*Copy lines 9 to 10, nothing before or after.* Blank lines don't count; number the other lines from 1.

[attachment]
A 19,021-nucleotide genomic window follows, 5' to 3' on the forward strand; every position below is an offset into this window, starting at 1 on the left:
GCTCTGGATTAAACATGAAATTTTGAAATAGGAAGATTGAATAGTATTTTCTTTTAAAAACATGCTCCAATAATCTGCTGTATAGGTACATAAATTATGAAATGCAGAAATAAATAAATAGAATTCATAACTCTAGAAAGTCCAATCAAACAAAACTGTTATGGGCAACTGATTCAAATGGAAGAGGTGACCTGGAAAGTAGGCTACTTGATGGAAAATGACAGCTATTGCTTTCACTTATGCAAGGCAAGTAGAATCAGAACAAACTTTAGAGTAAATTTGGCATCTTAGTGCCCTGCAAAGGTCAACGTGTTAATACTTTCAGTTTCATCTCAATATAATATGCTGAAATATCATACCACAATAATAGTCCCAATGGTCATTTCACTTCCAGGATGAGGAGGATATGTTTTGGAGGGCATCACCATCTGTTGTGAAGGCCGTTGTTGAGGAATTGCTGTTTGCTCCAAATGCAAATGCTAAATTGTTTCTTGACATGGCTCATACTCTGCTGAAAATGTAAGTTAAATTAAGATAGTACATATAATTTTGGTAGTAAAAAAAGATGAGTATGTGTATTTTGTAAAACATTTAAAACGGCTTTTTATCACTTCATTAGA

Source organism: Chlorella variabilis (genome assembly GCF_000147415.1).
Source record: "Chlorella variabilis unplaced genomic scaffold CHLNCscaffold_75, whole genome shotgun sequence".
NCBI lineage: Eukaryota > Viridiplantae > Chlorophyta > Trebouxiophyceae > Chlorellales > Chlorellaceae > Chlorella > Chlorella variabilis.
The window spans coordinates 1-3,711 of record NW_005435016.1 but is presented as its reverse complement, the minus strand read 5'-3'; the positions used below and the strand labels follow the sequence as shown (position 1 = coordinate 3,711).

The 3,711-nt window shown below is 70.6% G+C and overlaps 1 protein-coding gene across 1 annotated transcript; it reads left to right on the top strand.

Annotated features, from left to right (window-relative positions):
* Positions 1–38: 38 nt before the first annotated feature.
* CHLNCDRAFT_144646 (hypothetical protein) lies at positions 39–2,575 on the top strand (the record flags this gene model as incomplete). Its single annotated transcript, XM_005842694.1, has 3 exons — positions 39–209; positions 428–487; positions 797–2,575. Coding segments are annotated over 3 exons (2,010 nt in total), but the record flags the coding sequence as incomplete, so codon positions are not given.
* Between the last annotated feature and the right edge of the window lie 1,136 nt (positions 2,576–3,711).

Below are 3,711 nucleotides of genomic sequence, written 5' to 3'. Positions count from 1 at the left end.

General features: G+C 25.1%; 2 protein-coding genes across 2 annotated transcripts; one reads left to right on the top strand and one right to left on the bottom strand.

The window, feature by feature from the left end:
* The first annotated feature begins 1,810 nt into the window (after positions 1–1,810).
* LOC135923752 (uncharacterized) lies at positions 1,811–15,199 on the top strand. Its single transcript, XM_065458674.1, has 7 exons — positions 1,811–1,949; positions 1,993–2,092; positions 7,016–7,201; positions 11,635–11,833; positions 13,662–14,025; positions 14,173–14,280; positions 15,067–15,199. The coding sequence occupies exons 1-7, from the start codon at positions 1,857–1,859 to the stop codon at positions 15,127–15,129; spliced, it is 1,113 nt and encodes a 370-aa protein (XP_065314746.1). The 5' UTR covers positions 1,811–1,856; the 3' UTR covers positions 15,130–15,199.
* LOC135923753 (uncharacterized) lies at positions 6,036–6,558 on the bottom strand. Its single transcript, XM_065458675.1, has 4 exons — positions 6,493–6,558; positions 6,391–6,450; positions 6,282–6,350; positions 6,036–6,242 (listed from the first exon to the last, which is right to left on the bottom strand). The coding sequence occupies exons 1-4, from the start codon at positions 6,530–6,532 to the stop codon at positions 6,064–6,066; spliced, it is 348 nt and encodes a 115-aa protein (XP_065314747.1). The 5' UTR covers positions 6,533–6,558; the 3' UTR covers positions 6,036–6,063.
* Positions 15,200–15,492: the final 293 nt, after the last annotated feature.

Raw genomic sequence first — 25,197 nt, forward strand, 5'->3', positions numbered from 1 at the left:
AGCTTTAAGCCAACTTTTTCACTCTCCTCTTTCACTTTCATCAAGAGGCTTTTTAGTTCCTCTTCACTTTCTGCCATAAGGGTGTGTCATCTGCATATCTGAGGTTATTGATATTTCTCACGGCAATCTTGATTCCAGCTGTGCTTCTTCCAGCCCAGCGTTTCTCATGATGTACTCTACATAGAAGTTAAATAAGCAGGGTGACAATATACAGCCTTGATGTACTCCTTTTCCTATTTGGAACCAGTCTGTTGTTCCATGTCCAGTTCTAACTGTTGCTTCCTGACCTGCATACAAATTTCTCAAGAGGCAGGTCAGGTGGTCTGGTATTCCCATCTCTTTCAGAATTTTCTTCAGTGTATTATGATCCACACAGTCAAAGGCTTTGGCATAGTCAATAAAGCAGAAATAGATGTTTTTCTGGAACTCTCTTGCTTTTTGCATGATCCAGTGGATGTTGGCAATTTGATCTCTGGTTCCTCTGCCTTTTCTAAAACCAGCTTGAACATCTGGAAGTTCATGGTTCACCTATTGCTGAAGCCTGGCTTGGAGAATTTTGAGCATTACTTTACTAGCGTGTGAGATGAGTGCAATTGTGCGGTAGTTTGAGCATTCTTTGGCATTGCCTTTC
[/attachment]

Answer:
* Positions 1–38: 38 nt before the first annotated feature.
* CHLNCDRAFT_144646 (hypothetical protein) lies at positions 39–2,575 on the top strand (the record flags this gene model as incomplete). Its single annotated transcript, XM_005842694.1, has 3 exons — positions 39–209; positions 428–487; positions 797–2,575. Coding segments are annotated over 3 exons (2,010 nt in total), but the record flags the coding sequence as incomplete, so codon positions are not given.